Why You Should Strengthen Your Pelvic Floor and How to Do It

Consider this blueberry, so petite, delicate, and perfect. Now pretend you’re gently picking it up. With your vaginal cavity.

Do you feel a flex between your legs? That’s your pelvic floor, and it’s having a moment, thanks to new workouts and devices that go far beyond the age-old advice to perform Kegels at every red light. From specialized physiotherapy and gamified dildo-like devices to “pussy yoga” and “buff muff” boot camp, the concept of pelvic floor strengthening is receiving much-deserved attention these days. Continue reading to learn about your pelvic floor, how it works, and how to maintain optimal function for as long as possible.

Why You Should Strengthen Your Pelvic Floor and How to Do It
Why You Should Strengthen Your Pelvic Floor and How to Do It

What is the pelvic floor—and why is it so critical?

You know how some people with vaginal passages joke about peeing a little in their pants when they jump, sneeze, cough, or laugh—particularly after having children? As it turns out, that is not a joke. It’s a pelvic floor issue, and pelvic floor physical therapy and exercises may help.

The pelvic floor muscles, which are located between the front of your pelvic bone and the back of your tailbone, are a group of muscles that wrap around and control your pelvic organs (bladder, bowel, and uterus).

1 These muscles’ strength is required for a variety of tasks, from having an orgasm to not accidentally peeing a little while performing jumping jacks.

Pelvic floor disorders occur when the area’s supporting muscles are either excessively tight (referred to as hypertonicity) or excessively weak and stretched out (known as hypotonicity). While the latter is much more common in older women with vaginas, this does not make it an acceptable part of aging. Pelvic floor dysfunction can have a detrimental effect on your quality of life, including your ability to maintain an active lifestyle. According to some research, incontinence significantly increases the likelihood of women being admitted to nursing homes when compared to men, regardless of age, gender, or other medical conditions.

Prolapse is another common type of pelvic floor problem. It occurs when the pelvic muscles and other supporting tissues become weak, allowing the pelvic organs to fall out of place. In severe cases, these organs may protrude from the vagina or anus. It can be quite unpleasant to live with.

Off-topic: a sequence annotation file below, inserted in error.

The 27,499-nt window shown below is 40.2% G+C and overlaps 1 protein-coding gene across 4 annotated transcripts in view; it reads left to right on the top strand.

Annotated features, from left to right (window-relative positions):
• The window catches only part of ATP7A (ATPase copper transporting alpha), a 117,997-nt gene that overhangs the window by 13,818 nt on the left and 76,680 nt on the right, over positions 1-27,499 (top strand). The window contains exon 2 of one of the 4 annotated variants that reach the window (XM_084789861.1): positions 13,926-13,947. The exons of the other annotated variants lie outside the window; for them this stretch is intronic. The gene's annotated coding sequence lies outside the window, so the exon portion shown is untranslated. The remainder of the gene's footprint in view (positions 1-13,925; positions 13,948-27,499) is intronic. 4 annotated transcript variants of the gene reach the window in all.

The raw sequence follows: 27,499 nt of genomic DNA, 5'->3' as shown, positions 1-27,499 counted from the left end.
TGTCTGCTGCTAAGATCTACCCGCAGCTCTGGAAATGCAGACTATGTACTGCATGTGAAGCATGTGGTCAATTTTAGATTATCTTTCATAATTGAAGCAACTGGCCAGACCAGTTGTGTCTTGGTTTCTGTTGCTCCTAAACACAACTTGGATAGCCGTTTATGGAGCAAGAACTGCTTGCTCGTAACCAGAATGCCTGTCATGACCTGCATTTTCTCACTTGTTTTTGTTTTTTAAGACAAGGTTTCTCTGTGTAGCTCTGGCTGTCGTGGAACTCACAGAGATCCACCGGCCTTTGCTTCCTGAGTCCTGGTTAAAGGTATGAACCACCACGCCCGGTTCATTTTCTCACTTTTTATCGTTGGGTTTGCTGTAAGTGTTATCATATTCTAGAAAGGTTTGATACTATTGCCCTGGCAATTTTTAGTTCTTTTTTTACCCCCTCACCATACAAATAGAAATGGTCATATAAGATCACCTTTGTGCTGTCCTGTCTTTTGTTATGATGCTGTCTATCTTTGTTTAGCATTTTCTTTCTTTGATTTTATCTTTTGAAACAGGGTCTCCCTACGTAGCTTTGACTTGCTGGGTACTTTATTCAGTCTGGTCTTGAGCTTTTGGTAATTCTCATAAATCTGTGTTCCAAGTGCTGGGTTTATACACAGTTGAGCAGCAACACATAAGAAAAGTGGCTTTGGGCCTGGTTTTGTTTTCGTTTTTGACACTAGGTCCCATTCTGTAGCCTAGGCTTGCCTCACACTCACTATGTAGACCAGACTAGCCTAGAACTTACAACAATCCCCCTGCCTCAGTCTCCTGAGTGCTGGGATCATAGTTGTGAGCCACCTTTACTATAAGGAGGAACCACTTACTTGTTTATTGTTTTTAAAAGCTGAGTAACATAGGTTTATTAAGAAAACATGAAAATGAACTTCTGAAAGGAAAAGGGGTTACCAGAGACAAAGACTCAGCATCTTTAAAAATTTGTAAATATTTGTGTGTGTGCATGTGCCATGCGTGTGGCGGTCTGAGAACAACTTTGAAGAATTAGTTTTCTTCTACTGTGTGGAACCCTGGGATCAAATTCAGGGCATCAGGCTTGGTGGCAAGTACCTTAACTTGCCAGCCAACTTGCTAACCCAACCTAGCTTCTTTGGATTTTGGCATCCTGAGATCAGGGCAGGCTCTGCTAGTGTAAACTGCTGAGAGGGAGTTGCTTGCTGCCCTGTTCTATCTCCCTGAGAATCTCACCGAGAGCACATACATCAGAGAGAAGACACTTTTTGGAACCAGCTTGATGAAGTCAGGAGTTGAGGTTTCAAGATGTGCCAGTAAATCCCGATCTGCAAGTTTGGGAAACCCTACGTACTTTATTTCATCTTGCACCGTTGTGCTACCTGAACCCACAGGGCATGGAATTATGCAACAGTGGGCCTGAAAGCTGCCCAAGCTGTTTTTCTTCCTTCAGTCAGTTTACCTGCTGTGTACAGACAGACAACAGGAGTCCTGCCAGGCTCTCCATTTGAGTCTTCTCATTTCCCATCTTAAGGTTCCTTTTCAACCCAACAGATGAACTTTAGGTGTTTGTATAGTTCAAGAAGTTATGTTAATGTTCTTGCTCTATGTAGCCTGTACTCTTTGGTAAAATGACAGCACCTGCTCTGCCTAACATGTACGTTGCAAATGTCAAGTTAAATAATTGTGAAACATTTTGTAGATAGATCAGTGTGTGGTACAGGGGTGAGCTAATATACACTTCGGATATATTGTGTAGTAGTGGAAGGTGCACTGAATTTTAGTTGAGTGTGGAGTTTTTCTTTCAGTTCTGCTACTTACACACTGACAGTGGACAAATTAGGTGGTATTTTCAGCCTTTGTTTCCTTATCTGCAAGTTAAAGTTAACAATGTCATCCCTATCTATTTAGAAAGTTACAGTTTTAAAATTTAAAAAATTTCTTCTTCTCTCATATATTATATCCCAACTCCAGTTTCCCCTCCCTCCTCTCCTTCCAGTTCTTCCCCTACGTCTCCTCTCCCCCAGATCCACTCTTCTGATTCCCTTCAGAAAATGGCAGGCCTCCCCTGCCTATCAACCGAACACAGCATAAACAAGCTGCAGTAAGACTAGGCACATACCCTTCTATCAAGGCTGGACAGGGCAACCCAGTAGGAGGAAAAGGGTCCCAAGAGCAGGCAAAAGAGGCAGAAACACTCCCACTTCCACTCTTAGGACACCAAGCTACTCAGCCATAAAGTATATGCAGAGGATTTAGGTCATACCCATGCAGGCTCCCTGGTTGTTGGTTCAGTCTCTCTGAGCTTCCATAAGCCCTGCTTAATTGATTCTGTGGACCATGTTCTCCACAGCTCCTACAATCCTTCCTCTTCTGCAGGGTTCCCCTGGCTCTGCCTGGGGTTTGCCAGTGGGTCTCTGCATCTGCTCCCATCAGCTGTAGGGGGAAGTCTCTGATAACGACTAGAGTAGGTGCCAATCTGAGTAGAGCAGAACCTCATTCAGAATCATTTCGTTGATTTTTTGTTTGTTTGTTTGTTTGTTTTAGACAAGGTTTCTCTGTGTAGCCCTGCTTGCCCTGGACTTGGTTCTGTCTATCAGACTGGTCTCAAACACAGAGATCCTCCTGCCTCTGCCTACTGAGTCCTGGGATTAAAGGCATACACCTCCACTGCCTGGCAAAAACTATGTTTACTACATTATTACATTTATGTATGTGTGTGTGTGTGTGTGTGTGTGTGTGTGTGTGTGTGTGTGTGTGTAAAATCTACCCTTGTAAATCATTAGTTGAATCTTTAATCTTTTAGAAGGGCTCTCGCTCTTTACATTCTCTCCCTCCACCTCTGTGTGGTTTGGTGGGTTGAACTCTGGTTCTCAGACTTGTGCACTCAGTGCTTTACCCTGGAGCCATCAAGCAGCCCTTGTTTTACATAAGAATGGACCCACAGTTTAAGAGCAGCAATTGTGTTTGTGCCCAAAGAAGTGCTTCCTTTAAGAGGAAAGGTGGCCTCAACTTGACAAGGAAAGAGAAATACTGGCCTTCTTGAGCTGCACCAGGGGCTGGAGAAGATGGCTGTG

“Incontinence has been normalized, as has prolapse, and both are indicators that something is wrong,” says Amanda Olson, a Medford, Oregon-based doctor of physical therapy who specializes in pelvic floor disorders. “I believe we should not normalize it simply because it is prevalent. It is not typical.”

Pelvic floor problems can affect people of any gender. (In individuals with penises, the pelvic floor functions as a support for the bladder and bowel, which may impair sexual function.) However, the concern is particularly acute for those who have a vagina. Pregnancy and childbirth are two major risk factors for pelvic floor disorders. Due to hormones and the pressure of your growing baby, pregnancy can cause the muscles and connective tissue of the pelvic floor to relax. Childbirth, whether vaginally or via C-section, can also wreak havoc on that area, resulting in injury and nerve damage. Genetics and age are also risk factors. Finally, nearly a quarter of women in the United States are estimated to have one or more pelvic floor disorders, and the prevalence increases with age—from 10% of women between the ages of 20 and 39 to 50% of women aged 80 and up. 3rd

How do you determine if you have pelvic floor dysfunction?

The following symptoms may indicate that your pelvic floor muscles are underdeveloped or overdeveloped4:

    • Pee that is leaking
    • a leaking stomper
    • Pain during sex Frequent bathroom visits
    • indigestion
    • A feeling of heaviness in the pelvis, vagina, or rectum.

Back pain in the lower back

If you’re experiencing any of the above symptoms, especially in a way that significantly or regularly impacts your daily life, it’s a good idea to consult a pelvic health expert. Because so many of these symptoms may be caused by other factors, consulting a professional is the best way to determine the functional state of your pelvic floor—and what you can do if your pelvic floor is causing your symptoms.